Orham Pamuk wins the 2005 German Book Trade Peace Prize for his literary work in which "Europe and Islamic Turkey find a place for one another."
Nabokovilia is a haphazard collection of quotes by writers who have snuck references to Nabokov and things Nabokovian into their work.
The Icarus Girl was published this week. The 20-year-old author, Helen Oyeyemi, interviewed in the NYTimes, says her main character "represents this kind of new-breed kid, the immigrant diasporic kid of any race who is painfully conscious of a need for some name that she can call herself with some authority."
And remember when John Ashcroft mocked librarians? Remember how he claimed the Patriot Act had never been used by the FBI to obtain records from libraries and accused librarians and critics of Section 215 of "hysteria" and "distortion"?
Did you believe him?
"Law enforcement officials have made at least 200 formal and informal inquiries to libraries for information on reading material and other internal matters since October 2001, according to a new study that adds grist to the growing debate in Congress over the government's counterterrorism powers." (NYTimes)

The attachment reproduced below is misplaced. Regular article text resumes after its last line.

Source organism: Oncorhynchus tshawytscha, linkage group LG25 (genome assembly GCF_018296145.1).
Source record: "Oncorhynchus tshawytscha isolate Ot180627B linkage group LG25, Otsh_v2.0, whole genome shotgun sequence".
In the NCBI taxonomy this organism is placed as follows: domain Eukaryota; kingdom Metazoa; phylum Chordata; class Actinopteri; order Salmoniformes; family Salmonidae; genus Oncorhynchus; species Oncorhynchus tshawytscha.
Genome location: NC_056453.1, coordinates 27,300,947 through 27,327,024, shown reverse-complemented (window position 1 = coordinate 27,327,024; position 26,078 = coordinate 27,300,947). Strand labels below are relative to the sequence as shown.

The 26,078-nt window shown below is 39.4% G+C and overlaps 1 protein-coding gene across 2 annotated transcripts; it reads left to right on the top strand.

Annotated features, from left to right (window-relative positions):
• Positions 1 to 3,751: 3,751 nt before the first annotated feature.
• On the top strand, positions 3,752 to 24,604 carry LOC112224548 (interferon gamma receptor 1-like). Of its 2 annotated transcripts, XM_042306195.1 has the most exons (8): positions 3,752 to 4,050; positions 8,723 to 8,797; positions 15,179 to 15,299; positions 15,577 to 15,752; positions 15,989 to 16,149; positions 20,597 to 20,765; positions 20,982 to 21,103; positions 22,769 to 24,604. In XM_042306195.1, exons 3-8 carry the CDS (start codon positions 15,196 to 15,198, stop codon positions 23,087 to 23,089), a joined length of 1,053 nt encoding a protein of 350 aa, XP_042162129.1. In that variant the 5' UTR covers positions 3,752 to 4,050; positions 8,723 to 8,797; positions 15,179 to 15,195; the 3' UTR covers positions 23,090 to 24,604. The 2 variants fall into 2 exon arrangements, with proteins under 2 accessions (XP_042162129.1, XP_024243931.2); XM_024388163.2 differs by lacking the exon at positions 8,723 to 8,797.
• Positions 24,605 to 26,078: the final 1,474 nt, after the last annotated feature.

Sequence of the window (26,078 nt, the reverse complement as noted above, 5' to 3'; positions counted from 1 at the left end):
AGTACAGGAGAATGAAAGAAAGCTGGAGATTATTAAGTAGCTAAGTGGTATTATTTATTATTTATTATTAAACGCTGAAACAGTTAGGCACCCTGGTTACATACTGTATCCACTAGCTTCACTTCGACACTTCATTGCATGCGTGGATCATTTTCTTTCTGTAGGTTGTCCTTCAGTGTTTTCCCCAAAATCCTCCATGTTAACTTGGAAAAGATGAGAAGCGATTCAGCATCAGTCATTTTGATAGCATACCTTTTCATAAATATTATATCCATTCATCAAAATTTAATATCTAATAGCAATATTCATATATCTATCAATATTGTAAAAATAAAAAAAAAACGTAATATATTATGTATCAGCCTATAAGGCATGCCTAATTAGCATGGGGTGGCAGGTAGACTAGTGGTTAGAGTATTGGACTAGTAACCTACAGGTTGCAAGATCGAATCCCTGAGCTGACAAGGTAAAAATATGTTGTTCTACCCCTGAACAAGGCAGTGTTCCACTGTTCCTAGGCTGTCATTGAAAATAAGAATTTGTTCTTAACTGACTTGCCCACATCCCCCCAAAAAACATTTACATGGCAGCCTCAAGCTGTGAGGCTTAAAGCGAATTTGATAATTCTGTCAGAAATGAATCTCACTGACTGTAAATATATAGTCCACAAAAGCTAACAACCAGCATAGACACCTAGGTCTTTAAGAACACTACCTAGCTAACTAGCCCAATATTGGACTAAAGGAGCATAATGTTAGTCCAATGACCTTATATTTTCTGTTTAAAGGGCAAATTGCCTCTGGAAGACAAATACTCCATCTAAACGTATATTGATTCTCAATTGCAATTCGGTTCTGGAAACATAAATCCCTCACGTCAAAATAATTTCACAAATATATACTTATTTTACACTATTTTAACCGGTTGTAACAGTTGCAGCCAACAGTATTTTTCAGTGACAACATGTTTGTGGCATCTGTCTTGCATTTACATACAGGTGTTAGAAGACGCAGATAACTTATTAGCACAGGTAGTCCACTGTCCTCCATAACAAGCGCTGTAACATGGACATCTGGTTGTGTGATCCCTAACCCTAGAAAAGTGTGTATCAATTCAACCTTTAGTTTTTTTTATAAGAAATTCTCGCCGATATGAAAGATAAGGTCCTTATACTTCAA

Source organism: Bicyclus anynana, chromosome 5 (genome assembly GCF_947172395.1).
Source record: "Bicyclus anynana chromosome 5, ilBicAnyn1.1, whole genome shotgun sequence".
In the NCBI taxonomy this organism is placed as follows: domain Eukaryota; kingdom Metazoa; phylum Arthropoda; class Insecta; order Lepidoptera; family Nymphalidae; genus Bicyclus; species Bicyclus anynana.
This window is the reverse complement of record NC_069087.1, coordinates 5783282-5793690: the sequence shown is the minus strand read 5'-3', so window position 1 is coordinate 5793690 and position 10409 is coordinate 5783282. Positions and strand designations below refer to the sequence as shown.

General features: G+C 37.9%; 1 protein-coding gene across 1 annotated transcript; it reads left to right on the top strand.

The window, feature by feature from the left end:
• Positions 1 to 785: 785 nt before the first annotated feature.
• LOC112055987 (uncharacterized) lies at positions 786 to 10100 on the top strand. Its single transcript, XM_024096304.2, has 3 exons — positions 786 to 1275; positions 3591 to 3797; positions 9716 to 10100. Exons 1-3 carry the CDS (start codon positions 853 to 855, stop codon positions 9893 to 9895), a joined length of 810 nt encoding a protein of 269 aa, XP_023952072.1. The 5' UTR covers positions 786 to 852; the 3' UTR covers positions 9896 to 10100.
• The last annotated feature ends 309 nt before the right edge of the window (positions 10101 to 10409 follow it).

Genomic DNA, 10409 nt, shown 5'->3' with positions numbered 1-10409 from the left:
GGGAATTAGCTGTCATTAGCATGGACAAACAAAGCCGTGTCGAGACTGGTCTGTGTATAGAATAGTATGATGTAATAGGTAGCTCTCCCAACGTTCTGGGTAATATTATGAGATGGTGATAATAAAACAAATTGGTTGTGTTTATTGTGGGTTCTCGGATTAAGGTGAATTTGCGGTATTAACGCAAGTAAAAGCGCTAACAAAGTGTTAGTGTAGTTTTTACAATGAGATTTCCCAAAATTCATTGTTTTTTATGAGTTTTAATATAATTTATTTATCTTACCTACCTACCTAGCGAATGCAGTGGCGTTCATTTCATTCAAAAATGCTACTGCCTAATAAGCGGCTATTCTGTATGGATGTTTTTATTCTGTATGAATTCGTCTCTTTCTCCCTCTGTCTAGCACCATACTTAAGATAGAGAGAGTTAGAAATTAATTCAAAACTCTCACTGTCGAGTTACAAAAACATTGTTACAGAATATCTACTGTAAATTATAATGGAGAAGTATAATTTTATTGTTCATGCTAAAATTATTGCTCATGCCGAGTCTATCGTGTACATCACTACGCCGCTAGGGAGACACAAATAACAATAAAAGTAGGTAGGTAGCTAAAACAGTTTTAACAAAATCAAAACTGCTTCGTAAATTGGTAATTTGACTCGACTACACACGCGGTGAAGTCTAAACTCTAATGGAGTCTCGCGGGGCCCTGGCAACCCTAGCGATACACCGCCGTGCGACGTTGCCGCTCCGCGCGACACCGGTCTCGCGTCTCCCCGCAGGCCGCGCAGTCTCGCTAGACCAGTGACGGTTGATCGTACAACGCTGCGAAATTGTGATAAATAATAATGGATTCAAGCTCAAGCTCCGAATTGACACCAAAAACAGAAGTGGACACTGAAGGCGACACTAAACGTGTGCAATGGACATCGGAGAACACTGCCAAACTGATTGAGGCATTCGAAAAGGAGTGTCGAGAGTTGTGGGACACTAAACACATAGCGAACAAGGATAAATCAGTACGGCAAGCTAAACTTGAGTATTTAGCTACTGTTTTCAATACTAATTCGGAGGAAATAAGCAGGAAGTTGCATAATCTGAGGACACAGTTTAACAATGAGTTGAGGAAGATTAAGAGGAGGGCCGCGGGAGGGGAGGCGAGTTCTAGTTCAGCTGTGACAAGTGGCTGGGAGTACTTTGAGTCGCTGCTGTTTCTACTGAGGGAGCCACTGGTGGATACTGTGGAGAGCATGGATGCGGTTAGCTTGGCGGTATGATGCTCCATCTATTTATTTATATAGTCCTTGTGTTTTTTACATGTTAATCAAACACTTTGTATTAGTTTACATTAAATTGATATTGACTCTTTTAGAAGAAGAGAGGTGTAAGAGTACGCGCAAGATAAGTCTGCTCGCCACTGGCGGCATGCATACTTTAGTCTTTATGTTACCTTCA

The study, released Monday by the American Library Association, finds that "public anxiety and librarian concern over law enforcement activity in libraries is justified."
"We now know with certainty that law enforcement is visiting libraries and asking for information on library patrons. We must ensure that the proper oversight is in place to ensure that the government doesn't conduct 'fishing expeditions' at America's libraries," says Emily Sheketoff, executive director of the ALA Washington Office.
The study was funded in part by the group that announced the horrifying revelation that one-third of the high schoolers in the United States believe the First Amendment goes "too far."